RSS is a way to subscribe to updates to websites. So, weather there are a couple of blogs you follow, you want to stay on top of current news headlines on a certain subject, or you just want to stay on top of whenever someone posts a new bike in your size to craigslist, RSS is for you.
The first step is to get an RSS reader. I prefer Google Reader, but there are others. Head there and log in, and get all comfortable with the layout. Now, all you need is content. Head to a blog you like (Like www.mikesoltys.com) and look for a button that looks like this:
Sometimes, people will put these links on their page. If you're using the chrome browser, you'll want the RSS grabber extension so the button (almost) always shows up in the address bar.
Clicking on that orange button will bring up a page, asking you if you'd like to subscribe to feeds. If there's a drop-down, select "Google" and then click "Add to Google Reader." The last step is to click subscribe on the top. Now, any time that site is updated, you'll get an update in your google reader! Just visit reader.google.com to see the updates to all the pages you're following.
Ok, now's where this get's really handy. Say I collect bikes (Which isn't far from the truth), and I want to know every time somebody posts a 54 cm bike to Boulder's craigslist. I could check back on craigslist every day, or i could do the search once, grab the rss feed from the orange button in the address bar, and anytime someone posts a 54 cm bike to craigslist in boulder, I'll know about it!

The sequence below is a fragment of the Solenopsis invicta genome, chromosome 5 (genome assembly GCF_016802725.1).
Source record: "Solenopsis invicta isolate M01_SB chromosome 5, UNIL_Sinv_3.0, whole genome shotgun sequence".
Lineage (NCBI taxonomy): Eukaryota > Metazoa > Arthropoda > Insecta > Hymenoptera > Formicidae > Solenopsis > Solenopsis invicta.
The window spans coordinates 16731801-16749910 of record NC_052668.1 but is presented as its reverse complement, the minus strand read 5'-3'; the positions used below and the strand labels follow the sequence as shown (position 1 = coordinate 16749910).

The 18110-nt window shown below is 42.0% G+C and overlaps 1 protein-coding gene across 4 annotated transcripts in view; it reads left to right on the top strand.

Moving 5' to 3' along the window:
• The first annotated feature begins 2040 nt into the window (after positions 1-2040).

Similarly, you can use this for news searches. If i'm really curious anytime there's breaking news about Jens Voigt (My favorite professional cyclist, hands down), i can head to google, do a news search for Jens Voigt. Here, the RSS button isn't as obvious. You have to scroll to the bottom of the page to find it, but once you do, anytime time Jens shows up in the news (for something like crashing and then borrowing a kids bike to finish the race), you'll be in the know!
This also works for journal articles (to keep up on relevant breaking news in your field), or to keep tabs on changes on your favorite websites.
A final word of warning: Be careful with RSS, because it's only as useful as you make it. If you subscribe to news updates for something broad like "football," the next time you check your google reader it will be filled with hundreds of articles, and it'll be hard to sift through the ones that are truly interesting to you. On google Reader, you can manage your subscriptions by clicking "manage subscriptions" in the bottom left, or "subscriptions" in the settings page.
Anybody else have any good rss tips?